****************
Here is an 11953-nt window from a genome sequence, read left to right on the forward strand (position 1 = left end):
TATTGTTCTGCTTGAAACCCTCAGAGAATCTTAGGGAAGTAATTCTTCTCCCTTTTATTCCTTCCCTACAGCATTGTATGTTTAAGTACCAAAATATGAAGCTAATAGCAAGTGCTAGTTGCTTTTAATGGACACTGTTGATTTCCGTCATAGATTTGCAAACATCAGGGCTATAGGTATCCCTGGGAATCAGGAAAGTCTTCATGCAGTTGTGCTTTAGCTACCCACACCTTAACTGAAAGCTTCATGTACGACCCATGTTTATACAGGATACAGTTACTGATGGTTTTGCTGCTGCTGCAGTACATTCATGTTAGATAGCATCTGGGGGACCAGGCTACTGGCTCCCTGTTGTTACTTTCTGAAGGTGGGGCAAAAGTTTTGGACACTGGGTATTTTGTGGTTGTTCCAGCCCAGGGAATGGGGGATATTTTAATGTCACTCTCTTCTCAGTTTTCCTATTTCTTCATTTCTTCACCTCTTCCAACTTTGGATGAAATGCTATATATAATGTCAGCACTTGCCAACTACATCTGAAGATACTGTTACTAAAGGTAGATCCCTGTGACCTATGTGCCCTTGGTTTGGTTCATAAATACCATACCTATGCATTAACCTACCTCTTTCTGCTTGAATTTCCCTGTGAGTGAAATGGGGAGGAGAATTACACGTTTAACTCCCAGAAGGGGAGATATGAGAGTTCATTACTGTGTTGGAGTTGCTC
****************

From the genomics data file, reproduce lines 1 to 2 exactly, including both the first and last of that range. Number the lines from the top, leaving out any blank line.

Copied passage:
Here is an 11953-nt window from a genome sequence, read left to right on the forward strand (position 1 = left end):
TATTGTTCTGCTTGAAACCCTCAGAGAATCTTAGGGAAGTAATTCTTCTCCCTTTTATTCCTTCCCTACAGCATTGTATGTTTAAGTACCAAAATATGAAGCTAATAGCAAGTGCTAGTTGCTTTTAATGGACACTGTTGATTTCCGTCATAGATTTGCAAACATCAGGGCTATAGGTATCCCTGGGAATCAGGAAAGTCTTCATGCAGTTGTGCTTTAGCTACCCACACCTTAACTGAAAGCTTCATGTACGACCCATGTTTATACAGGATACAGTTACTGATGGTTTTGCTGCTGCTGCAGTACATTCATGTTAGATAGCATCTGGGGGACCAGGCTACTGGCTCCCTGTTGTTACTTTCTGAAGGTGGGGCAAAAGTTTTGGACACTGGGTATTTTGTGGTTGTTCCAGCCCAGGGAATGGGGGATATTTTAATGTCACTCTCTTCTCAGTTTTCCTATTTCTTCATTTCTTCACCTCTTCCAACTTTGGATGAAATGCTATATATAATGTCAGCACTTGCCAACTACATCTGAAGATACTGTTACTAAAGGTAGATCCCTGTGACCTATGTGCCCTTGGTTTGGTTCATAAATACCATACCTATGCATTAACCTACCTCTTTCTGCTTGAATTTCCCTGTGAGTGAAATGGGGAGGAGAATTACACGTTTAACTCCCAGAAGGGGAGATATGAGAGTTCATTACTGTGTTGGAGTTGCTC